Q. Who is Wisdom in the Face of Modernity’s intended audience and what will they gain from reading it?

Fr. White: This book is written primarily for graduate students and colleagues in philosophy and theology, but it is accessible to anyone who has a deep interest in the thought of Thomas Aquinas or who is engaged in the study of modern philosophy and theology.

Q. What motivated you to write and publish Wisdom in the Face of Modernity?

Fr. White: This book stems from a long-term interest in the questions of the rationality of Christian belief and the harmony of faith and reason. In many ways the book represents an attempt to spell out my own response to the alternative visions of these matters that one finds in theologians such as Karl Barth and Hans Urs von Balthasar, who each hold distinctive and differing conceptions of the relationship of philosophy to theology. I say this with great respect for these figures. Often in thinking out over time why we do not hold to the position of another person (someone like Kant or Barth) we are showing that we take their viewpoint seriously and wish to discern with care how we would respond to their arguments.

Q. Could you share one revelatory moment during the writing process?

Fr. White: My early initiation to Aquinas’ metaphysics taught me that his understanding of the metaphysical structure of reality is of lasting value and remarkable insight. To see that his arguments for the existence of God were not built on conjecture or willfulness but on a well-founded analysis of reality changed my sense of the significance of philosophy and the greatness of the Thomistic intellectual tradition. 

Q. For readers interested in becoming better acquainted with Thomas Aquinas’ thought, where should they turn?

Fr. White: Excellent introductions to Aquinas’ thought exist in English—works by people like Steve Brock and Edward Feser. The Penguin edition of the Selected Writings of Aquinas edited by Ralph McInerny provides a great introduction to his writings that is clear and accessible.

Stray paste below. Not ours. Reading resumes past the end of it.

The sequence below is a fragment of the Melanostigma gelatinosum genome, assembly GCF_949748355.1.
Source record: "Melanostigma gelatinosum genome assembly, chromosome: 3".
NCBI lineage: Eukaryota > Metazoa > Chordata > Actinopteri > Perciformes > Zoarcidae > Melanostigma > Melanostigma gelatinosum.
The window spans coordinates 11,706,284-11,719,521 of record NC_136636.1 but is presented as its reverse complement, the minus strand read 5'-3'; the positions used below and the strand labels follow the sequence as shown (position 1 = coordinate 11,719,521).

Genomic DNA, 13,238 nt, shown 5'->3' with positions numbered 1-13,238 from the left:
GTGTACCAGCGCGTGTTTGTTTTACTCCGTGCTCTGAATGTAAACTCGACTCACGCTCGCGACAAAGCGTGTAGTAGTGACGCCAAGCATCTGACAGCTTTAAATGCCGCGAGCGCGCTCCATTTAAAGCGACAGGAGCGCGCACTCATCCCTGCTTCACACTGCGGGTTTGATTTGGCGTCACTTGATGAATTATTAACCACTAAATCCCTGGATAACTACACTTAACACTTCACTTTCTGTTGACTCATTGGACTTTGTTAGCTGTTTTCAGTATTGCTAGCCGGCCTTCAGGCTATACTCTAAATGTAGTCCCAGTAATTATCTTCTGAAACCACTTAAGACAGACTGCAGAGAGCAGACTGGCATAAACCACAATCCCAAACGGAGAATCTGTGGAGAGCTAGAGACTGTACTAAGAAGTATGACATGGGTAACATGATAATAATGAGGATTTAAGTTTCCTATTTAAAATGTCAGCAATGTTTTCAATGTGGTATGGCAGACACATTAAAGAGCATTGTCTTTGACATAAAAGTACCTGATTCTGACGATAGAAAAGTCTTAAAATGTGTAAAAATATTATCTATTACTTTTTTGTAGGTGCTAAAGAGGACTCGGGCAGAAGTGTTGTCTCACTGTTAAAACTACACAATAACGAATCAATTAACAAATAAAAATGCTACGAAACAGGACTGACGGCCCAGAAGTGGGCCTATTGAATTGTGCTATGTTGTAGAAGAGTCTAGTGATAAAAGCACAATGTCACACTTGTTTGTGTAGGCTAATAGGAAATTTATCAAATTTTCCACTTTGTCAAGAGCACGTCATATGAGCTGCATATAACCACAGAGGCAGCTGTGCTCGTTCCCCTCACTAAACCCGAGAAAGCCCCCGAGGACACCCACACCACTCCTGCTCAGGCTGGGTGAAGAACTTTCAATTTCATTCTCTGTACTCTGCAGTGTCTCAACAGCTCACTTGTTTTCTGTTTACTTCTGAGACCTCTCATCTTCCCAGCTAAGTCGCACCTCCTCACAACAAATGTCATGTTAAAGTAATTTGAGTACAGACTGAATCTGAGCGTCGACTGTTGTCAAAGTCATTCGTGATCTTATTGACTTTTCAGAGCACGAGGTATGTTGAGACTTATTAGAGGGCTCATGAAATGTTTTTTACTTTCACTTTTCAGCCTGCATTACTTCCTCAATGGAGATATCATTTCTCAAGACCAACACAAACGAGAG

Fr. Thomas Joseph White, O.P., is Associate Professor of Systematic Theology at the Pontifical Faculty of the Immaculate Conception at the Dominican House of Studies (Washington, D.C.). His research interests include Thomistic metaphysics and Christology, as well as Roman Catholic-Reformed ecumenical dialogue. Rev. White has authored, edited and co-edited several books, and he is also co-editor of the theological journal Nova et Vetera (English edition). Wisdom in the Face of Modernity is available for purchase from Sapientia Press.

Sapientia Press, the academic publishing house of Ave Maria University, publishes important works of scholarship that are consistent with Ave Maria University’s commitment to Catholic ideals and academic excellence. Sapientia Press’ titles include works by prominent authors, such as Avery Cardinal Dulles and Alice von Hildebrand. Two series of theological texts are published by Sapientia: Introduction to Catholic Doctrine, and the broader Faith and Reason: Studies in Catholic Theology and Philosophy, which features substantial works in Thomistic philosophy and theology. Ave Maria University’s academic publishing house is distributed by The Catholic University of America Press.